The early months of the COVID-19 pandemic will be remembered for the sharp fall in home sales and listings as anxious buyers and sellers moved cautiously to the sidelines amidst unprecedented economic uncertainty.
Now, as the landscape tentatively brightens and the outlook becomes clearer, a new report from RBC explores the pandemic’s impact on one of the thorniest issues in Canadian real estate: housing affordability in some of the country’s major markets.
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In the first three months of 2020, before the pandemic upended the Canadian real estate market, housing affordability was already improving in all regions of the country except Ontario. At that time, home prices in the province’s major markets — Toronto and Ottawa — were rising at some of the fastest rates in the country, according to RBC.
Prices remained high in other historically unaffordable markets, including Vancouver and Victoria, but low mortgage rates and rising household incomes in those regions did more to improve homebuyers’ prospects.
With the onset of the pandemic, the outlook for home prices across the country has changed, with all markets expected to see declines in the coming months as supply outpaces buyer demand. Mortgage rates, which were already low early in the year, have sunk even further after a series of rapid interest rate cuts by the Bank of Canada as part of its pandemic response.
So while economic uncertainty persists and some Canadians are feeling the pinch more than others, RBC Senior Economist Robert Hogue wrote that homebuyers looking for better deals should benefit from the shifting housing market landscape. But the degree to which buyers are benefited also depends on the country’s employment picture improving as the pandemic wears on.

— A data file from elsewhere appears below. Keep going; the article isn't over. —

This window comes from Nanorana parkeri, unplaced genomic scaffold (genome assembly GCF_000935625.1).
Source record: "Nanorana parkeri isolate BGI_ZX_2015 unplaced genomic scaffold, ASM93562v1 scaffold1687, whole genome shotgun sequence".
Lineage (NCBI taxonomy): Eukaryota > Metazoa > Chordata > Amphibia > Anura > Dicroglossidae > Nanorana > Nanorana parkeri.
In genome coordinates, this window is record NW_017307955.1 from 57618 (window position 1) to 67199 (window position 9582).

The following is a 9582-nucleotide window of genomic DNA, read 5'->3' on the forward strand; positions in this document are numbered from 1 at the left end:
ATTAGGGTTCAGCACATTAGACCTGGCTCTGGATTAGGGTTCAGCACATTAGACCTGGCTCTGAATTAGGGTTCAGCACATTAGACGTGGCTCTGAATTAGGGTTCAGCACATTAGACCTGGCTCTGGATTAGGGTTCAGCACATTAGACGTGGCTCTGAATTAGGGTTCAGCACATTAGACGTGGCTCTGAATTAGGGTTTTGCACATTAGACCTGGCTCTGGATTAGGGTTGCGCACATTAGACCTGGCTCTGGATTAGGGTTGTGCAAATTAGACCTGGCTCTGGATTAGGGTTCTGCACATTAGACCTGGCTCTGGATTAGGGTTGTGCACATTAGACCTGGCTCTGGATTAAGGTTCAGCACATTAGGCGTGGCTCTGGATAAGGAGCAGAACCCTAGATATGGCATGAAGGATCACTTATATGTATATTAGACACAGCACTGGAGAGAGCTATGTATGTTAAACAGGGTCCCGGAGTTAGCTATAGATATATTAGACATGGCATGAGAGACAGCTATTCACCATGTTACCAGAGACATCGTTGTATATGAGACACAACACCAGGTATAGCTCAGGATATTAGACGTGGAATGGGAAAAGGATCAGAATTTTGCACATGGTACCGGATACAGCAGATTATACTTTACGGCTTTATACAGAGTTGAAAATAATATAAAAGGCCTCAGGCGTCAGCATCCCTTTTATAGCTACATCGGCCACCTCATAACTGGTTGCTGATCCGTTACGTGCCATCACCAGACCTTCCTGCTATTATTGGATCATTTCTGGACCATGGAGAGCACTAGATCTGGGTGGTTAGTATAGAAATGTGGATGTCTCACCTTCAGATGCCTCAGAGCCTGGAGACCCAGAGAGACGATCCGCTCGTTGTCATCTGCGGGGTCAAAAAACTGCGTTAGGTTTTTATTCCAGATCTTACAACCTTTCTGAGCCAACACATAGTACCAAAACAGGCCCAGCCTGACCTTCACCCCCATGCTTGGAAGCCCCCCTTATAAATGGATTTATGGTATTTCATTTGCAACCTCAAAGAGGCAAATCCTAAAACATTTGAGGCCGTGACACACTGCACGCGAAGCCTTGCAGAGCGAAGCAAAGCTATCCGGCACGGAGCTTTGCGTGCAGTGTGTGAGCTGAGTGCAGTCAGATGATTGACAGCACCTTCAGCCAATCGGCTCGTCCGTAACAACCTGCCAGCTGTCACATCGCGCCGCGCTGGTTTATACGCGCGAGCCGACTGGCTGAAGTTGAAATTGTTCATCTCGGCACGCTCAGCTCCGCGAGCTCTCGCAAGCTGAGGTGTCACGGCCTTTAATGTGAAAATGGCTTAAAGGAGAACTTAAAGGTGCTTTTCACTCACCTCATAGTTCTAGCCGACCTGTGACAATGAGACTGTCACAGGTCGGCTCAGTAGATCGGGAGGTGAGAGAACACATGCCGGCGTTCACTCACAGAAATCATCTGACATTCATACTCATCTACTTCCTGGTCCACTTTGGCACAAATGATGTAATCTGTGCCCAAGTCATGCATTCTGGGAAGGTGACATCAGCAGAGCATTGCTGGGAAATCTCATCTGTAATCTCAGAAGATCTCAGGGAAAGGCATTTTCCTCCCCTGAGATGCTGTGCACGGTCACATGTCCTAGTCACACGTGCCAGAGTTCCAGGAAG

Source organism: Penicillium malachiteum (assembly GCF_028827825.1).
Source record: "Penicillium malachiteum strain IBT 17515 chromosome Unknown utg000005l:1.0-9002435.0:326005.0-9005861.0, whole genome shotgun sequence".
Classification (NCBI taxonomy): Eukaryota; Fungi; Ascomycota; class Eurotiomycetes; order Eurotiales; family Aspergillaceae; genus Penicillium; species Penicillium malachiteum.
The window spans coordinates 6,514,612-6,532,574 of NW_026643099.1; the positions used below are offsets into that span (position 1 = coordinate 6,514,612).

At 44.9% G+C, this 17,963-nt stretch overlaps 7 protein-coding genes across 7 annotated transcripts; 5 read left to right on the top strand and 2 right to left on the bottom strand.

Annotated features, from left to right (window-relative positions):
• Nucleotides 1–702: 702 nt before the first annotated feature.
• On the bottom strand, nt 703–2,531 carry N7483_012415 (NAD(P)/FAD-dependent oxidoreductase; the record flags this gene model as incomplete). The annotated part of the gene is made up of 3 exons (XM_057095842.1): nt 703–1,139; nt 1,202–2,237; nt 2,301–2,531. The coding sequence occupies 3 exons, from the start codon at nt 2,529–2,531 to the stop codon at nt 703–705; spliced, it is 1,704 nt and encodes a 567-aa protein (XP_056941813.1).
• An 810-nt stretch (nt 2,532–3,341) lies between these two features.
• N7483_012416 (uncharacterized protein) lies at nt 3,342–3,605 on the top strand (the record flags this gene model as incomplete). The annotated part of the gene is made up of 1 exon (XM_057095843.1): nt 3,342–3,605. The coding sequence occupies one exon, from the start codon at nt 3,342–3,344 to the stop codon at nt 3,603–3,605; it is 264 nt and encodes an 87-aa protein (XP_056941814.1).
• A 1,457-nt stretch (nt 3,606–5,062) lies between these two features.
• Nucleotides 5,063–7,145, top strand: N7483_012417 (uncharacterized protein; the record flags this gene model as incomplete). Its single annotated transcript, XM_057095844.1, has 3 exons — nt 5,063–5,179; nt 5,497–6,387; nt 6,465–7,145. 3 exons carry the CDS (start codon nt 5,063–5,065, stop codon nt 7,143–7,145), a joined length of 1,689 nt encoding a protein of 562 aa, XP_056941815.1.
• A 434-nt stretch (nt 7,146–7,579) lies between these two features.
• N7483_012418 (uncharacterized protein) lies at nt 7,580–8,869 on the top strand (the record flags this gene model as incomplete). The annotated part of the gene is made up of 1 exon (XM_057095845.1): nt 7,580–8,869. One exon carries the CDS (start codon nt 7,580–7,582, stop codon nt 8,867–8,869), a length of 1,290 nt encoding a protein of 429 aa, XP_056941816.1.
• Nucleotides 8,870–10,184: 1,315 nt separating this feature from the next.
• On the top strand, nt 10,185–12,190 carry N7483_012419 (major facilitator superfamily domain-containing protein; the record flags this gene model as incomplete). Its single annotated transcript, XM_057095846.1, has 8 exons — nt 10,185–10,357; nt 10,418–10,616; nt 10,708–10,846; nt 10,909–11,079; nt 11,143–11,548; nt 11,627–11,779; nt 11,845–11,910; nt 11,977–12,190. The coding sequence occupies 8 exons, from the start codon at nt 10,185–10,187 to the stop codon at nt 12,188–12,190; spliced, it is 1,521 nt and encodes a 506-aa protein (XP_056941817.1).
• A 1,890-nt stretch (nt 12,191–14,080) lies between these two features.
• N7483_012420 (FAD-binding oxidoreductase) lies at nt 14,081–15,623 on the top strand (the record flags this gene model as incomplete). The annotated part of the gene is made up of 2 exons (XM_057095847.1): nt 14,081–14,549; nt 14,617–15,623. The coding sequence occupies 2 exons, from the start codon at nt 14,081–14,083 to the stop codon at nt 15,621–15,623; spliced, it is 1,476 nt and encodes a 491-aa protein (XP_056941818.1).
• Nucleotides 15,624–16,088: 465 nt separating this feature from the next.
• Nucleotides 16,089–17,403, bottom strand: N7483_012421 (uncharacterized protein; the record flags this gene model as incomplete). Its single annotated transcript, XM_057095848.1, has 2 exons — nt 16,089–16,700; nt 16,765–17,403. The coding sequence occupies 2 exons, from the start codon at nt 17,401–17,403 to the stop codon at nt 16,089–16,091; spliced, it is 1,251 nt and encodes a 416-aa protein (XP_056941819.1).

“We believe the scale will tip in favour of buyers in many markets across Canada and (benchmark) prices will fall modestly, possibly as early as this summer. This, along with historically low interest rates, will reduce home ownership costs,” wrote Hogue.
“The degree to which it translates into an improvement in housing affordability will depend on households’ ability to maintain their income. While the scope for such is limited near-term, we see the outlook brightening somewhat later this year as the economic recovery further progresses,” he continued.
Another trend that Hogue anticipates could play out in the coming months is a shift in buyer preferences away from high priced urban housing markets to affordable smaller markets. Spurred by broader adoption of work-from-home setups, this could simultaneously drive demand down in the expensive Toronto and Vancouver markets and increase demand in typically more affordable cities and suburban areas, potentially leading to price spikes in those markets.